Win the battle, lose the war?
Intergenerational differences among docs may define future of healthcare
If you believe the critical battles over implementation of the Patient Protection and Affordable Care Act (aka Obamacare) are being fought among politicians, you’re wrong. The real fight is taking place in doctors’ lounges at hospitals across the country. The outcome will determine the future quality of healthcare in the U.S. because it will define for the next generation the very essence of what it means to be a physician.
That Obamacare is causing turmoil among physicians is not news. Late last year, it was widely reported that doctors and hospitals are at war with one another all over the country. The reform law is changing the economic model in healthcare, and soon the vast majority of doctors are expected to become hospital employees—a seismic shift from the longstanding tradition of doctors owning or working at independent practices.
What’s new is that while the outward conflict appears to be between doctors and hospital administrators, the actual battle is among the physicians themselves. The fight isn’t about status or money. It’s about patient care and a real threat to the long-held belief that medicine isn’t like other businesses because people’s lives are on the line.
During the past year, I was a party to a major university academic study of physicians in a large metropolitan setting to determine the human impact of healthcare reform on their psyches. According to the study findings, doctors are being threatened at a deep, emotional level, and it’s beginning to affect their performance because they are worried about the future of patient care.
The physicians in the study were openly divided into two warring factions—independent and employed doctors—and visibly split along generational lines. The baby boomer doctors are rebelling against the coming new order. They value the personal relationships they have with their patients and the independence of their medical decisions.
By contrast, the younger physicians like the new paradigm of hospital employment because it provides a balanced life—a predictable workday schedule where the patient sees the next available doctor if their regular doctor isn’t working that day or that shift.
The presumption is that the routine transfer of patient care from one physician to
To (baby boomer physicians), being a doctor means a 24/7 commitment to patients and sustaining personal relationships.
another shouldn’t be a problem because the mandated electronic medical-record system will have the necessary information for any doctor to make sound medical decisions.
And this is the rub: The baby boomer doctors say this isn’t the way medicine should be practiced, and they aren’t going down without a fight. To them, being a doctor means a 24/7 commitment to patients and sustaining personal relationships.
No electronic medical record could ever contain enough nuance for a physician to really know their patient. The older doctors look to their younger counterparts with disdain because, as employed physicians, they are willing to accept a hospital administrator as their master in exchange for a few perks and the leeway to treat patients as transients.
In the eyes of the baby boomer doctors, the younger physicians simply aren’t paying their dues, and the new practice of medicine will forever change the profession and the nature of patient care. They see a day coming where doctors will simply become fungible technicians—highly educated assembly-line workers who can be easily replaced by the next technician with similar training. And the patients will stand in line to see whichever doctor is available, with the quality of care based on the luck of the draw and the last entry in their electronic medical record.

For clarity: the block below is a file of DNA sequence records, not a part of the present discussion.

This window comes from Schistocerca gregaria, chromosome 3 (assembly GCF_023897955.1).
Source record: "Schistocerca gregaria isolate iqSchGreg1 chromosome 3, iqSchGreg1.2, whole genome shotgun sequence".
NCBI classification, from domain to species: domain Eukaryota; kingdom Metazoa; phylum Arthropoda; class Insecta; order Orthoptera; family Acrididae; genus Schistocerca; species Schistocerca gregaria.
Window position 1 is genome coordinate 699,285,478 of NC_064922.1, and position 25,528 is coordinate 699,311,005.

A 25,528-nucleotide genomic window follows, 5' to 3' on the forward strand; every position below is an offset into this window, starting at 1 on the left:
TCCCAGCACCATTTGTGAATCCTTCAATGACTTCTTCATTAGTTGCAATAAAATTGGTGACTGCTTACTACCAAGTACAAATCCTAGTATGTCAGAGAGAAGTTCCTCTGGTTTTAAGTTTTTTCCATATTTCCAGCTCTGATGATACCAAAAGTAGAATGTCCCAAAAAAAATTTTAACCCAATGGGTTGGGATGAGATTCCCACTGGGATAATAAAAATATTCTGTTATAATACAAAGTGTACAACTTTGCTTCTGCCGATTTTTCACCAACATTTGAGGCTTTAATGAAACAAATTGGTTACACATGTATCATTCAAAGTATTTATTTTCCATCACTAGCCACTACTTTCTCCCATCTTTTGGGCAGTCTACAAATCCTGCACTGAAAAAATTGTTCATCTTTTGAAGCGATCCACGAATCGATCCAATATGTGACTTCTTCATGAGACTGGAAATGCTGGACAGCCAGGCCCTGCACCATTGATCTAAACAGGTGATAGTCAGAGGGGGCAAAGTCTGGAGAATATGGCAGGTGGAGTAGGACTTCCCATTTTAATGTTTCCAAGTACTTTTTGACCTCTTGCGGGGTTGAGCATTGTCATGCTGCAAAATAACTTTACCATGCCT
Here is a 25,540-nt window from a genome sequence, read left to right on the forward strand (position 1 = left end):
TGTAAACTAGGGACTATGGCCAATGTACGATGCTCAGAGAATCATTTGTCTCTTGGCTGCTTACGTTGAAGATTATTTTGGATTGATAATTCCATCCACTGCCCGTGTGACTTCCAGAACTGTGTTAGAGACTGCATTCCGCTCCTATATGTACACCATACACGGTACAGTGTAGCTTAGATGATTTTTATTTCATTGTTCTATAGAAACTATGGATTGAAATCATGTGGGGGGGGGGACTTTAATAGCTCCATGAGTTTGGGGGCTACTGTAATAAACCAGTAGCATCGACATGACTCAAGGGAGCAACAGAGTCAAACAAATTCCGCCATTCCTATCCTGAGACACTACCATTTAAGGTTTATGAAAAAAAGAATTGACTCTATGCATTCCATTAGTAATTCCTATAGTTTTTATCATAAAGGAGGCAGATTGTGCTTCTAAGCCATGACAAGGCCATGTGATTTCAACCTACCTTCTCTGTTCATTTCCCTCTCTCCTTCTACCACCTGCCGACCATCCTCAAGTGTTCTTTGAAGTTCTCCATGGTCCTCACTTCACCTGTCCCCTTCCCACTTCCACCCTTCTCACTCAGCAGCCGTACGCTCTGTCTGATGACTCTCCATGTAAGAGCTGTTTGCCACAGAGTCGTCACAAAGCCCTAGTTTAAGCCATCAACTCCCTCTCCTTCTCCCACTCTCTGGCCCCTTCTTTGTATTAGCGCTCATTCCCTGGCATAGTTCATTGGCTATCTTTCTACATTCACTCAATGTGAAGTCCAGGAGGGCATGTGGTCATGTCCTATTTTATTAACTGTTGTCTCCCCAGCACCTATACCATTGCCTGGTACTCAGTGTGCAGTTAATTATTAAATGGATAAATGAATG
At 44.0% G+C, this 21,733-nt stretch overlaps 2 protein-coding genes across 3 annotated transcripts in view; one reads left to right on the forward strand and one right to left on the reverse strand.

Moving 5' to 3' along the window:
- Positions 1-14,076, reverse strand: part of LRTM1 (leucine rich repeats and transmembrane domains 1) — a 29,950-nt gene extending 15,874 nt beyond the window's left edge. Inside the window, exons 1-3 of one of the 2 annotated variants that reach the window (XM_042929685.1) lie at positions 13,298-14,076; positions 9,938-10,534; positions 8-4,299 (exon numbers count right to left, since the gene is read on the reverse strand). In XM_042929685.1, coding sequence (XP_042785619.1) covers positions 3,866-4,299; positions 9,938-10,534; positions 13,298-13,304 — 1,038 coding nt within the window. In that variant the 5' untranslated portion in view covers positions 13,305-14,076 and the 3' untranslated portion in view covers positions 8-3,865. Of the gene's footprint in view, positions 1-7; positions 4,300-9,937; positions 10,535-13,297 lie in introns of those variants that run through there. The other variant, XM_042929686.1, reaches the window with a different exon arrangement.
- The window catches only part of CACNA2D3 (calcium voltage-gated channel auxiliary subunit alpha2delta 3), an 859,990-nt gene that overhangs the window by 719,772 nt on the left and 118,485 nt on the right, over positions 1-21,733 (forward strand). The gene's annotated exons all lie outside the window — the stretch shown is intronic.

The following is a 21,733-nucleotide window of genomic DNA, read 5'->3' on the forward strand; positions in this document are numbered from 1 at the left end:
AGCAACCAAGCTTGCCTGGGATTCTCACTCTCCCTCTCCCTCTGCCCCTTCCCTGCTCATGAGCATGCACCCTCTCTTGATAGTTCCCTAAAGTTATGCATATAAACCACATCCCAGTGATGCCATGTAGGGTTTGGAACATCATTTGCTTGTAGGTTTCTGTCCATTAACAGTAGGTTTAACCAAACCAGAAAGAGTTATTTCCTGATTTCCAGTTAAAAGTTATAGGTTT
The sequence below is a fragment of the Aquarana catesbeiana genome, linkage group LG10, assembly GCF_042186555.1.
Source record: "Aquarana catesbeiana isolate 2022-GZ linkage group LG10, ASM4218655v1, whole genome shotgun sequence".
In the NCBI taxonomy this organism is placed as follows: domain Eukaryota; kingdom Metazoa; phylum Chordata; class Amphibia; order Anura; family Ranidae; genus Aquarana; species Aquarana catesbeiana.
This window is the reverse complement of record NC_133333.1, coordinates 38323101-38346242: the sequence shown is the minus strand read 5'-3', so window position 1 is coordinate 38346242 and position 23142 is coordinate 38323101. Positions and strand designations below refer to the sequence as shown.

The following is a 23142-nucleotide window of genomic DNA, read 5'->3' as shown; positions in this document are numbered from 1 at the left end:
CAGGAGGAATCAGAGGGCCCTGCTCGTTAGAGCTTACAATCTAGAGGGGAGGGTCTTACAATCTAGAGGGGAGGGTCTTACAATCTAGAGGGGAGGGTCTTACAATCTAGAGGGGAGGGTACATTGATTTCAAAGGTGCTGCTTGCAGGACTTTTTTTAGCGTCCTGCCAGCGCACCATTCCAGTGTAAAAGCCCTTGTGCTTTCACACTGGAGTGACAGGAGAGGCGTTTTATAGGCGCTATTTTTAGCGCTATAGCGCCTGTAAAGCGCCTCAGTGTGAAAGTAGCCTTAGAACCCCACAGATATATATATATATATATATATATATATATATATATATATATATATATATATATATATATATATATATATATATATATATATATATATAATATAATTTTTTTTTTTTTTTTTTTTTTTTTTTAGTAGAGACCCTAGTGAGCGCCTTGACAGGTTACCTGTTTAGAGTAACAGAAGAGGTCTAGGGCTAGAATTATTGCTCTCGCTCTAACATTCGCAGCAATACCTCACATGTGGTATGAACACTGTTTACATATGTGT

In rebuttal, younger physicians say they are committed to their patients, and the hospital’s vast resources allow for the best practice of medicine. They also believe a balanced lifestyle makes them more complete human beings, therefore better doctors. Yet they also fear the influence of hospital administrators in medical decisions and the loss of marketability that comes with commoditizing an entire profession and having a hospital employment contract with a noncompete clause.
Although divided by their response to Obamacare, the physicians are united in their sense of fear about the future. Is that how you want your physician to show up for work every day?
With the inevitability of the ACA, the baby boomer doctors may be fighting a losing battle. The reform law has transferred the bulk of power in healthcare to the institutions.
Hospitals, insurers and pharmaceutical companies are all set to gain from the implementation of our new healthcare policies.
The insurers will have more customers, the pharma companies will be able to sell to a manageable number of hospitals rather than a plethora of independent physician practices, and the hospitals will entrap patients and have control over physician costs. That leaves the doctors—arguably the most important people in healthcare delivery—as the sacrificial lambs.
In the end, as the ACA is fully implemented, and depending on the outcome of the internecine struggle raging among physicians, America may have won the battle of universal coverage, but lost the war over the quality of the healthcare we receive.
Sean K. Murphy, an independent consultant, has been a strategic adviser to numerous hospitals and healthcare systems across the U.S.